Bias in Polls & Surveys: Definition, Common Sources & Examples

Bias in Polls & Surveys: Definition, Common Sources & Examples
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  • 0:01 What Is Bias?
  • 1:13 Why Be Biased?
  • 1:56 Sources of Bias
  • 3:45 Lesson Summary
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Lesson Transcript
Instructor: Kevin Newton

Kevin has edited encyclopedias, taught middle and high school history, and has a master's degree in Islamic law.

When Mark Twain commented that there were three types of lies, he included statistics in the count. In this lesson, we look at bias, one of the ways in which statistics can mislead, and in some cases, flat out lie to us.

What Is Bias?

Let's say you were sitting at home cleaning up dinner. Your phone rings, and while the number is unknown, you are eager for an excuse to stick your little brother with the dishes. You say hello and a voice asks you if you'd be willing to answer some questions on the performance of your city mayor. Since your favorite morning routine is reading the local news, you feel pretty well-informed to give your opinions on her performance. The caller asks you which of the following words best sum up your opinion of the mayor: fair, poor, bad, or horrible?

Wait a minute, you wonder, maybe you missed a choice. You actually think that your mayor has been doing an exceptionally great job. You ask the pollster about this and are told that those four--fair, poor, bad, and horrible--are your only options. You shrug your shoulders and say fair, knowing that it's really not how you feel. As you hang up, you can't help but wonder if you're the only one.

The poll you just took part in was full of bias. Bias can come in many shapes, as we will see in this lesson, but always has the effect of creating a data set that is markedly different from what the reality actually is. While bias can be dangerous in pharmaceutical experiments, it can be used by pollsters to further their own means.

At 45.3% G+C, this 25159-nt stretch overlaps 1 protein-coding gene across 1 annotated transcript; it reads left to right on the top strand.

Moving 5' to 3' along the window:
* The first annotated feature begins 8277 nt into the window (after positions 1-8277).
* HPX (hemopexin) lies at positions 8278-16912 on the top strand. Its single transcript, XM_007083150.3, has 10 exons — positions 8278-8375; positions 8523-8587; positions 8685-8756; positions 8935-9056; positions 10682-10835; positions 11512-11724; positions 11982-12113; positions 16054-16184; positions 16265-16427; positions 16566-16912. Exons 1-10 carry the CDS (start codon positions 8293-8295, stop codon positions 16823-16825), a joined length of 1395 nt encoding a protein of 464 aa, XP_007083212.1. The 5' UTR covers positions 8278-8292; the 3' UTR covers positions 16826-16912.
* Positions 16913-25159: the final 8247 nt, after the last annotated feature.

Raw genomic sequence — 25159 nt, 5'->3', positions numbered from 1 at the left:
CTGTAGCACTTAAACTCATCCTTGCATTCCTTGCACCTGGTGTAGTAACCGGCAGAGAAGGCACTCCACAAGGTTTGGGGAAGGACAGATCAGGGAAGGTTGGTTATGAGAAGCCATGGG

Why Be Biased?

Chances are that the call you just took was funded by someone who didn't like the mayor. We can tell this because the answers are structured in such a way that more people could say that the mayor is doing a bad job. Statistics make great news stories, so this increases the chance of enough people saying that the mayor is doing a bad job so that the newspaper would publish a story on the findings of the poll.

As such, bias can be used to make the other side look bad. It can also be used to make one's own side look great. Imagine the same question, but this time with answer choices like superior, great, good, and fair. Now someone who legitimately doesn't like the work that the mayor has been doing is forced to say fair, when that's not really how they feel.

Sources of Bias

Still, whether or not a party intends on being biased, there are plenty of sources possible. The kind of bias that you suspect from above, where someone who didn't like the mayor paid for the poll, is called funding bias. As you'd imagine, this is the kind of bias that results when the study is done by a company or individual that has an interest in the final outcome. Think about how big tobacco companies used to use statistics to lessen the connection between smoking and lung cancer, and you've got a good idea of what funding bias looks like.

The type of bias that involves the choice of answers is reporting bias, since only answers of a certain variety are likely to be reported. In the phone call you got, there was no way to record an answer of superior performance by the mayor, so those sentiments were not expressed in the final data set. For a second, let's even think about why you were called.

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